Some of us don’t take advice the way we should, whether it’s a matter of ego, stubbornness or just not taking the time to listen as we trudge through yet another busy day.
Others take it to heart and learn from it, no matter the source, and as I’ve gotten older I lean towards the later, and I’ve benefited from it in more ways than I can imagine.
Twice two different people in the past several weeks have taught me a great deal about the importance of slowing down, taking the time to smell the coffee, so to speak, the first one occurring when I thought I’d charge the battery on my riding mower to cut the grass.
This was before the current dry conditions set in, and I had a lawn that needed trimming, so I dutifully brought out the charger to charge my riding mower battery.
One night should be enough, so I thought, but when I tried to start my mower the next day it wouldn’t crank.
After several false starts, I started to think about a 3-year-old grandson of a co-worker who accompanies his grandfather on trips to local hardware stores.
The refrain, “got gas, got oil?” kept reverberating through my brain, until I finally broke down and found the nerve to check and see if there was indeed an empty gas tank.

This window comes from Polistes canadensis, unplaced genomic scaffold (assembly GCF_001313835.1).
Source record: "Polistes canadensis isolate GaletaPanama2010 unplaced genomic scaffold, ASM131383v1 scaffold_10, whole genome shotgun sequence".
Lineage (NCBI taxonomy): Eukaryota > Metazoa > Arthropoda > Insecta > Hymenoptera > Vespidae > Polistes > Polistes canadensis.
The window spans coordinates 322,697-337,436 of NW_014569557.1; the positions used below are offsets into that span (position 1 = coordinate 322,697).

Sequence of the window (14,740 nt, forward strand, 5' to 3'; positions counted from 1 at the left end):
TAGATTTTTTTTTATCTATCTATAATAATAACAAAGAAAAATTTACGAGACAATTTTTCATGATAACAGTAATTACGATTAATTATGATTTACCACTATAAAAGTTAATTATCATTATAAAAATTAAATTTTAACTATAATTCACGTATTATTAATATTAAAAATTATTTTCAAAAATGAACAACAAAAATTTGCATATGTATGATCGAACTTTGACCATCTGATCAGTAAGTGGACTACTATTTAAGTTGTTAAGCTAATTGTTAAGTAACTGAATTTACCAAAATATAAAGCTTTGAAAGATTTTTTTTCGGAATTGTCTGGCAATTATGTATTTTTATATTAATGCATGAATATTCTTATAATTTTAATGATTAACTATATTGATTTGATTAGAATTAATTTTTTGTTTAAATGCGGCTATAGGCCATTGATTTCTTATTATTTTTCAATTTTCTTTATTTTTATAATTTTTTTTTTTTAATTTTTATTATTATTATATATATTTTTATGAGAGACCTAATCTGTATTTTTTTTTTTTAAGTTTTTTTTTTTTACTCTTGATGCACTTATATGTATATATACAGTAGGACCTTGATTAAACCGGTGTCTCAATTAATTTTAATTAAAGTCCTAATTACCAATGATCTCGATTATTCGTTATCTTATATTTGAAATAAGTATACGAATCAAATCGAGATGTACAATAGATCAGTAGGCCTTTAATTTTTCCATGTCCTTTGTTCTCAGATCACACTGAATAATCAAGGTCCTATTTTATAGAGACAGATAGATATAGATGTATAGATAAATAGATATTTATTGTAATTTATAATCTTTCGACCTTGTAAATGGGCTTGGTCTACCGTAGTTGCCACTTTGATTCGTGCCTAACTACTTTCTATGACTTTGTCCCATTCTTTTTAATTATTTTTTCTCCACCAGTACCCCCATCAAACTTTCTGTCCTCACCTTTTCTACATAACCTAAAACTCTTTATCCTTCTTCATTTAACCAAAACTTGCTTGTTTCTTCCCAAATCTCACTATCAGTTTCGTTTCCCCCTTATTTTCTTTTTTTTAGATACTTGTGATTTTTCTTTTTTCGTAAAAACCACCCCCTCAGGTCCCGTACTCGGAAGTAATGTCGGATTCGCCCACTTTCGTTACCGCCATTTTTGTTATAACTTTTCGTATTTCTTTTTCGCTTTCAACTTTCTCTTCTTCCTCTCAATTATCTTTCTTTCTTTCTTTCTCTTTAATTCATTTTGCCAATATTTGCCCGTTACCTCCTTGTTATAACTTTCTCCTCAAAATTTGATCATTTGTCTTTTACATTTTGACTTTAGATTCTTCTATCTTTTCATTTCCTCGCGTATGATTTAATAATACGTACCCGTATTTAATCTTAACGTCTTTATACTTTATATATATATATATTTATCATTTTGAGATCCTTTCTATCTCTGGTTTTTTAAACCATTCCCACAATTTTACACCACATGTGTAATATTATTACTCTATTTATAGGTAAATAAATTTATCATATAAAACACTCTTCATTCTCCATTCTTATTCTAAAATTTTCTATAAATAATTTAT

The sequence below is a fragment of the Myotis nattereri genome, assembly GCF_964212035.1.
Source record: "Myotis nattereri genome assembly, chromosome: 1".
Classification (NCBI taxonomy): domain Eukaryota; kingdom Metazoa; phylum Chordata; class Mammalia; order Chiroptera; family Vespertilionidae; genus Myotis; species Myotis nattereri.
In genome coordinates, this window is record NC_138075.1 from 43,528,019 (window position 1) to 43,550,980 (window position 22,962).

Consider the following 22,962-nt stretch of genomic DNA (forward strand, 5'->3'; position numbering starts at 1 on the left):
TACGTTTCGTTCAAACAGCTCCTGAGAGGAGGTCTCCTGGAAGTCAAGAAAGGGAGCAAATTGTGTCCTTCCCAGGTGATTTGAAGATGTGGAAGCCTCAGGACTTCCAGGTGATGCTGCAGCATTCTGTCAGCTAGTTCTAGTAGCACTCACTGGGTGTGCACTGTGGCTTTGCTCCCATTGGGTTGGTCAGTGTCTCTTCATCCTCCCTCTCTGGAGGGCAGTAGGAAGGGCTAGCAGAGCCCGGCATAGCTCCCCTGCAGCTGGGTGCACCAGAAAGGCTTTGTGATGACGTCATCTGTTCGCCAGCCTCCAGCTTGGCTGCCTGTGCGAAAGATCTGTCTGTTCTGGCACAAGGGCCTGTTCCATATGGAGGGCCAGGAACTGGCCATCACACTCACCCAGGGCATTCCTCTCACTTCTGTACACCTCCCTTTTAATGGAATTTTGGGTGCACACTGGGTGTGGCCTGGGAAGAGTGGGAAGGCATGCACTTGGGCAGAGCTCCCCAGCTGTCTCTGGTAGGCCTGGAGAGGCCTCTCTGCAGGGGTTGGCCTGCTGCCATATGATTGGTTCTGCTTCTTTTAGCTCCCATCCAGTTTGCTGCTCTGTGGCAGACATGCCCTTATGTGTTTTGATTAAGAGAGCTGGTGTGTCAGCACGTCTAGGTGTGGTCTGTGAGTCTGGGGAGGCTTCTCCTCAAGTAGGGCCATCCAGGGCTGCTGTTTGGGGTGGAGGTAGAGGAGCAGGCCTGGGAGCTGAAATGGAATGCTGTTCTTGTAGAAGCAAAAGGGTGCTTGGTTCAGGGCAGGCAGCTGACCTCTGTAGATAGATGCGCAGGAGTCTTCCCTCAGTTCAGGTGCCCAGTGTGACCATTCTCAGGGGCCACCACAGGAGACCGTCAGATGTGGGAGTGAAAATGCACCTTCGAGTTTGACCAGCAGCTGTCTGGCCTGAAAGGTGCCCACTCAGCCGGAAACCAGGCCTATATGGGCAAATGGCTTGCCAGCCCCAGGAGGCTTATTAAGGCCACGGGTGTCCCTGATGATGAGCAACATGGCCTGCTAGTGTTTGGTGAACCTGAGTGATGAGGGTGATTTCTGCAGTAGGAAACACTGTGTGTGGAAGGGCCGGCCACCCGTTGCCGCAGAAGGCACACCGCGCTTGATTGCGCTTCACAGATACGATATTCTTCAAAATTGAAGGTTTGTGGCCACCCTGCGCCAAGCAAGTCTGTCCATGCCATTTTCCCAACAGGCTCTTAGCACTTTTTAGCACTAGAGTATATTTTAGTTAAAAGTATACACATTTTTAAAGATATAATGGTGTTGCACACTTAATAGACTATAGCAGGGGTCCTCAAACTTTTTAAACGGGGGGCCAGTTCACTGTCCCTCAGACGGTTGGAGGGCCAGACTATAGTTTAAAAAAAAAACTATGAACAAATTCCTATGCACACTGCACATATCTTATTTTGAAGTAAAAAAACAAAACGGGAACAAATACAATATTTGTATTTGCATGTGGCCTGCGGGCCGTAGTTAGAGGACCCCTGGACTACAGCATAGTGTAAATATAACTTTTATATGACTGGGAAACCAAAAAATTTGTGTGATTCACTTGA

He’s just a kid, I thought until I unscrewed the gas cap to find the tank bone dry.
It had been several weeks between mowing, and I then recalled the tank was near empty as I finished up, so there you go.
Just last week, I was visiting my 100-year-old neighbor, and I was relating what a busy week I’d had so far.
A home health care professional happened to be on duty, and she reminded me that I’d been lucky enough to get out of bed that day and put two feet on the floor.
Stop complaining, she told me, to which I answered, “you’re right.”
My neighbor is certainly happy with every additional day on earth, and that 3-year-old boy, at the other end of the spectrum, is happy with helping his grandpa.
Little does he know his advice punctuated an otherwise frustrating afternoon with a dose of good advice, and the home health care professional certainly caused me to take a second and reflect on my day, to slow down and smell the coffee.
Their advice turned out to be much more valuable than the most exotic brand of coffee I could purchase.
I’ve begun to realize I can learn life lessons from anyone, no matter who or what age and from the youngest of teachers.